The technological demand for manufacturing components with complex geometries of micrometer or sub-micrometer dimensions and ambitions for ongoing miniaturization have attracted particular attention to electrochemical deposition methods. Thin layers of electrochemically deposited metals and alloys have different microstructure and properties compared to bulk materials and the thermodynamic non-equilibrium state of as-deposited layers frequently results in changes of the microstructure as a function of time and/or temperature. The evolving microstructure affects the functionality and reliability of electrodeposited components, which can be beneficial, as for the electrical conductivity of copper interconnect lines, or detrimental, as for reduced strength of nickel in MEMS applications. The present work reports on in-situ studies of the microstructure stability of as-deposited nanocrystalline Cu-, Ag- and Ni-layers. The kinetics of grain growth and changes of the preferred crystallographic orientation of grains has been investigated by means of in-situ X-ray diffraction both at room temperature and during isothermal annealing at elevated temperatures. So-called self-annealing, which is well-known for Cu-layers, has been found to occur for Ag-layers as well. Contrary to Cu and Ag, electrodeposited Ni-layers can be stable up to about 450 K. Similarities and characteristic differences of the mechanisms and kinetics of microstructure evolution in the various electrodeposits are discussed.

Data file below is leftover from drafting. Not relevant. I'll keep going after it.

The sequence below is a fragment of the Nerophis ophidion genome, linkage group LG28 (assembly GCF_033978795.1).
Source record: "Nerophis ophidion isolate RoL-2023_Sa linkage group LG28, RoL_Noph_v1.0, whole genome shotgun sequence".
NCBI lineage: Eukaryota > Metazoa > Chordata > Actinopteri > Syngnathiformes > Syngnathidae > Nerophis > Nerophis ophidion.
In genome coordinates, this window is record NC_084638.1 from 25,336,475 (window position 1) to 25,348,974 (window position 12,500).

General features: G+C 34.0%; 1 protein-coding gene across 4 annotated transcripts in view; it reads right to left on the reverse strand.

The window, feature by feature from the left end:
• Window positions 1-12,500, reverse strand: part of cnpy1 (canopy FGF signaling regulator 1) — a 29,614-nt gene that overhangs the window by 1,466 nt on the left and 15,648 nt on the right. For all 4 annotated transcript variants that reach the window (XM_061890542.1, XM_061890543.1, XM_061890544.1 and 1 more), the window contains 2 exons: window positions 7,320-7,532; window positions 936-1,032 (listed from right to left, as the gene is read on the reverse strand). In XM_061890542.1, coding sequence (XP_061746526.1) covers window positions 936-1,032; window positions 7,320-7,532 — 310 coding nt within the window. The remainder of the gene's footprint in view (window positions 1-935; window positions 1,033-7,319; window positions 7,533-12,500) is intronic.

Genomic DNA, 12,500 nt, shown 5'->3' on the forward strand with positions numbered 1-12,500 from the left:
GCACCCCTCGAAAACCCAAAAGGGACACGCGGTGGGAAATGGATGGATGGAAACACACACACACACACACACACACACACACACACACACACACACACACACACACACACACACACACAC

|Journal||Proceedings of the Risø International Symposium on Materials Science|
|Publication status||Published - 2009|
|Event||30th Risø International Symposium on Materials Science : Nanostructured metals – Fundamentals to applications - Risø DTU, Roskilde, Denmark|
Duration: 7 Sep 2009 → 11 Sep 2009
|Conference||30th Risø International Symposium on Materials Science : Nanostructured metals – Fundamentals to applications|
|Period||07/09/2009 → 11/09/2009|